A majority (69%) of UK workers have said the retirement age of 66 should be lowered, according to a new survey from investment comparison site Interesting Reviews.
The survey also found 71% of people believed it is harder to retire in the UK now than ever before, as 62% said their pension is simply not enough to retire comfortably on.
Lily Megson, policy director at My Pension Expert, said lowering the pension age could leave some with less financial security in retirement.
Speaking to HR magazine, she said: “On the one hand, people’s calls to lower the retirement age is understandable. It likely reflects their longing to enjoy a well-deserved retirement after decades of hard work and saving.
“However, a lower retirement age does not automatically equate to a comfortable retirement for all. Some find it challenging to make ends meet even at the existing retirement age, particularly when we consider the current challenges presented by the UK’s economic environment.”
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Over a third (34%) did not know exactly how much money is in their pension.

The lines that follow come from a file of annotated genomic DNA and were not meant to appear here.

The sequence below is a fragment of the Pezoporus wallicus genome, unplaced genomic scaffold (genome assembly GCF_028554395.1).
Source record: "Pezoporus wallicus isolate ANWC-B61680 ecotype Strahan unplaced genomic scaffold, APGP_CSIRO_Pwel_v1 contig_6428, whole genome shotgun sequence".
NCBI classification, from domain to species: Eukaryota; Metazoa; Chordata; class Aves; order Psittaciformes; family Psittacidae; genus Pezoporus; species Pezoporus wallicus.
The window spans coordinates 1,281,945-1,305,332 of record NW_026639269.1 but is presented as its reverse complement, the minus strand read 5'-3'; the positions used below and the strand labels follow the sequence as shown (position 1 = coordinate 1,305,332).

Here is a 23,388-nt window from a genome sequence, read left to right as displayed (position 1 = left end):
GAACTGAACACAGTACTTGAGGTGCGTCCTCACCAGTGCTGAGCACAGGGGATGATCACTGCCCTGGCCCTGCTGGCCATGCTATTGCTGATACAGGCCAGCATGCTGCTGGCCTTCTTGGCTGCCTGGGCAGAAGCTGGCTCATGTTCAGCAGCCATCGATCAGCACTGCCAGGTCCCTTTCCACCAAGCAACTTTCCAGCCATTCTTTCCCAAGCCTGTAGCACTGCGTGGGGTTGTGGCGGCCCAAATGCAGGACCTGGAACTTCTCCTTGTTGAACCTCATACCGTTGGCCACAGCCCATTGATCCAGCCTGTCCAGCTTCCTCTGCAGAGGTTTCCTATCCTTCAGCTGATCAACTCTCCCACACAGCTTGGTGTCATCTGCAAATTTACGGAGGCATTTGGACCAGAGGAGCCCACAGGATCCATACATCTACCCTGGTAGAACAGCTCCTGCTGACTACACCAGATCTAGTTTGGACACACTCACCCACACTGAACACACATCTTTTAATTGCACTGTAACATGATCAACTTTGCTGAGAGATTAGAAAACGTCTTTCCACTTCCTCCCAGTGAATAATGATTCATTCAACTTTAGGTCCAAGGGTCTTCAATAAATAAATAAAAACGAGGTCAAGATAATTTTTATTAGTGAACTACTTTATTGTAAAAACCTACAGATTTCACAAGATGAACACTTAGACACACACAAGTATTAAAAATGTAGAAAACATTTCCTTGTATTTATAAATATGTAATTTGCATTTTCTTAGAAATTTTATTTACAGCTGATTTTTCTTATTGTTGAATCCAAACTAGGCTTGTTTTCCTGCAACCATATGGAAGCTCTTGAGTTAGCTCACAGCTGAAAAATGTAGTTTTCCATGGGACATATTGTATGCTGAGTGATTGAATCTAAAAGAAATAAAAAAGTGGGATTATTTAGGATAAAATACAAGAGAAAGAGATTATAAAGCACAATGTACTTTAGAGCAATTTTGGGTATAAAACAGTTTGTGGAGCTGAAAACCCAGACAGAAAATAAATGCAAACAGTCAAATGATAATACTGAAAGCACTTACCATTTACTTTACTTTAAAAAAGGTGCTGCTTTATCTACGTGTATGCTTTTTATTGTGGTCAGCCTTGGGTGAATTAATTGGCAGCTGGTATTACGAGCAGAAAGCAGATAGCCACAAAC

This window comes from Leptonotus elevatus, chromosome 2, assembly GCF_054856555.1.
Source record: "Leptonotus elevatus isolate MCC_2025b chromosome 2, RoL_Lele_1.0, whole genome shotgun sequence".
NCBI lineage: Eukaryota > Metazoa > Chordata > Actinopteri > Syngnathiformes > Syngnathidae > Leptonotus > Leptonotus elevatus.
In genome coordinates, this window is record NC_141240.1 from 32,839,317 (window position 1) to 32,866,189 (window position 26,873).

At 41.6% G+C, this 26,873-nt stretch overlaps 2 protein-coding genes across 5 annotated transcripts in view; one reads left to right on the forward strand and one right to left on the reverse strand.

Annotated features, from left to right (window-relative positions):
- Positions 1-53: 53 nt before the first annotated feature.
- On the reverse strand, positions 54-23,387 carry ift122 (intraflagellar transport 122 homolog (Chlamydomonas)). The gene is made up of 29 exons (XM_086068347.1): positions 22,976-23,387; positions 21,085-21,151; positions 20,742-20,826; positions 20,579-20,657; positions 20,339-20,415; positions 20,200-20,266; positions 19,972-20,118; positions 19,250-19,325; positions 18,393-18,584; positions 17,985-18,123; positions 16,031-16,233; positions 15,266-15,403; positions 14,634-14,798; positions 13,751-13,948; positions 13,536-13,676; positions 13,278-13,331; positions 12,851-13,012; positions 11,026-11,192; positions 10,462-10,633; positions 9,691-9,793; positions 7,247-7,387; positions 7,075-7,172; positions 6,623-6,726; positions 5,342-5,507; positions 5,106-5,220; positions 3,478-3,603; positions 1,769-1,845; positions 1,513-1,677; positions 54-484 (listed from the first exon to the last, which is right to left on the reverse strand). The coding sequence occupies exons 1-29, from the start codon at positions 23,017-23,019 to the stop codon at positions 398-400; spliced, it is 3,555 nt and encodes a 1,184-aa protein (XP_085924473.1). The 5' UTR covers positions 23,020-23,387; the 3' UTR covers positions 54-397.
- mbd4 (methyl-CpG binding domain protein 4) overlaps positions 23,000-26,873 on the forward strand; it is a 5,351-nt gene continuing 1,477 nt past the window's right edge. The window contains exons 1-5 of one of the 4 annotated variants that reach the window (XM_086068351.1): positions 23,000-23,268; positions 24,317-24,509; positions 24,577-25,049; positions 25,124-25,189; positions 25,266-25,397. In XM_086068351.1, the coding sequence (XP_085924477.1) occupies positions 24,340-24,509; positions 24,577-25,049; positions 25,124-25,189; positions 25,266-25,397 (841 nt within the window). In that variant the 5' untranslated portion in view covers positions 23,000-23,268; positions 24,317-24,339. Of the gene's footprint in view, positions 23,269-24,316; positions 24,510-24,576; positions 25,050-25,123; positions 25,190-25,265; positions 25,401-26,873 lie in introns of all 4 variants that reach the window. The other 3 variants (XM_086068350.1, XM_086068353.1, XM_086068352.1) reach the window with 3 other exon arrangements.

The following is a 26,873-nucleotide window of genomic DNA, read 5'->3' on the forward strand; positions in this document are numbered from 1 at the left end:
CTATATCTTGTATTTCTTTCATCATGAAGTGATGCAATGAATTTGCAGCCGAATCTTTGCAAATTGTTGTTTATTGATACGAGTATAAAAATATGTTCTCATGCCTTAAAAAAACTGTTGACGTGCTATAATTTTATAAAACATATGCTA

Megson said employers need to help employees understand their financial prospects in retirement.
She said: “It is vital that employees have access to the right support to help them understand their financial situation, and the action needed to pursue the retirement they want, when they feel ready.
“This support could come in many forms. For example, employers would be wise to make their employees’ information more readily available to encourage proactive engagement.
“They could even go a step further and point them in the direction of affordable independent financial advice to help employees achieve their retirement goals.”
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The study found 43% of respondents would consider working in a different sector if it meant greater employer pension contributions, while 56% said they are unable to make as many pension contributions as they would like to.
Kate Smith, head of pensions at Aegon said that rather than lowering the pension age, employers and employees can use alternative measures to make pensions work better for them.
Speaking to HR magazine, she said: “A better approach may be to build up other savings, for example in ISAs, alongside pensions, which can be accessed at any time. Some employers offer workplace ISAs.
“Employers could also do more by paying contributions above the auto-enrolment minimum and matching employee higher pension contributions.”
The survey asked over 2,000 users their opinions and attitudes towards retirement, pensions and investments.